Harry and Meghan are leading an effort to raise money for the vaccine-sharing program COVAX, which hopes to produce $19 billion to pay for vaccines in poorer countries.


MADRID — Spain’s government has placed a quarantine on all travelers coming from India amid a major rise in infections in the Asian country.

The government didn’t specify the length of the quarantine, but in February it applied a 10-day quarantine on travelers from Brazil, South Africa and other countries because of the spread of more virulent strains of COVID-19.

In a meeting of Spain’s Cabinet on Tuesday, the government also approved a shipment of seven tons of medical supplies to the hard-hit India.


BEIJING — China says it will hold a video conference with South Asian governments to discuss fighting the coronavirus, and India is welcome to join.

The announcement comes amid ongoing tensions with New Delhi over a border dispute, and as India is being engulfed by a devastating surge of COVID-19 infections.

China’s Foreign Ministry said Beijing organized Tuesday’s meeting with the governments of Afghanistan, Pakistan, Nepal, Sri Lanka and Bangladesh. A spokesman said India was welcome to “take an active part in the meeting.”

China and India are locked in a standoff over a remote section of their border, after deadly clashes there last June.


BRUSSELS — Belgium is shutting its borders to travelers from India, Brazil and South Africa in an effort to block coronavirus variants.

Prime minister Alexander De Croo’s government says a ministerial order banning passengers’ travels from the three countries will be published as soon as possible. The government says diplomats, sailors and a limited number of professional working in the transportation sector or major international organizations will still be allowed on Belgian soil.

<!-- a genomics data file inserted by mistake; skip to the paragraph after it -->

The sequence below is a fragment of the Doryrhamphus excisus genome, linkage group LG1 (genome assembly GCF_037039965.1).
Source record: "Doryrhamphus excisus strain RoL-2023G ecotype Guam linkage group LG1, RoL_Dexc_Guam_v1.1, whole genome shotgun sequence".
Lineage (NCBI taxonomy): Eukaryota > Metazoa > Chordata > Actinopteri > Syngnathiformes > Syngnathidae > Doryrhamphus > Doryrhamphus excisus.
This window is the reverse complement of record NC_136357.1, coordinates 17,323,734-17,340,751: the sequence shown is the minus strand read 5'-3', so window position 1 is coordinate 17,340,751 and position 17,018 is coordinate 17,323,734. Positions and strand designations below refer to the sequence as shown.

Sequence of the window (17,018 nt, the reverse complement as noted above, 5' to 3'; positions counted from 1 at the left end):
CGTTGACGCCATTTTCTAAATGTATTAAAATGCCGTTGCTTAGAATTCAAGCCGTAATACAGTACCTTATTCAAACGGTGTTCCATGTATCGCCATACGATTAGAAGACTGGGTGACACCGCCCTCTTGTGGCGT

India is currently hit by a devastating surge of COVID-19 infections spurred by a new variant that emerged there and has been detected in Belgium.


MARSHALL, Minn. — A young child from southwestern Minnesota has died of COVID-19 complications, according to the state Department of Health.

Marshall Public Schools Superintendent Jeremy Williams says the child, who died Sunday, was a first grader at Park Side Elementary.

While coronavirus deaths in children are rare, they can occur in otherwise healthy children, health officials said. “Since the start of the pandemic, three Minnesota children under age 18 have died due to COVID-19,” the health department said.

Gov. Tim Walz released a statement Monday in response to the death, calling it “heartbreaking.” Walz’s office said the child didn’t have underlying health conditions.

According to the school district, 22 students and staff are in quarantine at the elementary school, which will continue in-person instruction.

Department of Health officials say children under 16 years old are not yet eligible for COVID-19 vaccination. They say the best approach is making sure others are vaccinated, along with testing, social distancing, wearing face masks and frequent hand washing.


TEHRAN, Iran -- Iran says three cases of the coronavirus variant first identified in South Africa have been confirmed in the country’s south, state television reported Tuesday.

A state TV broadcast quoted Health Minister Saeed Namaki as saying, “We have received a report that said in one of our southern provinces we have found three cases of South African coronavirus variant for the first time.”

Namaki said the Health Ministry is monitoring the cases and conducting more tests to make sure the variant was identified correctly.

He also said that cases involving a virus variant identified in India have turned up very close to Iran’s border and the government is testing all Indian citizens in Iran.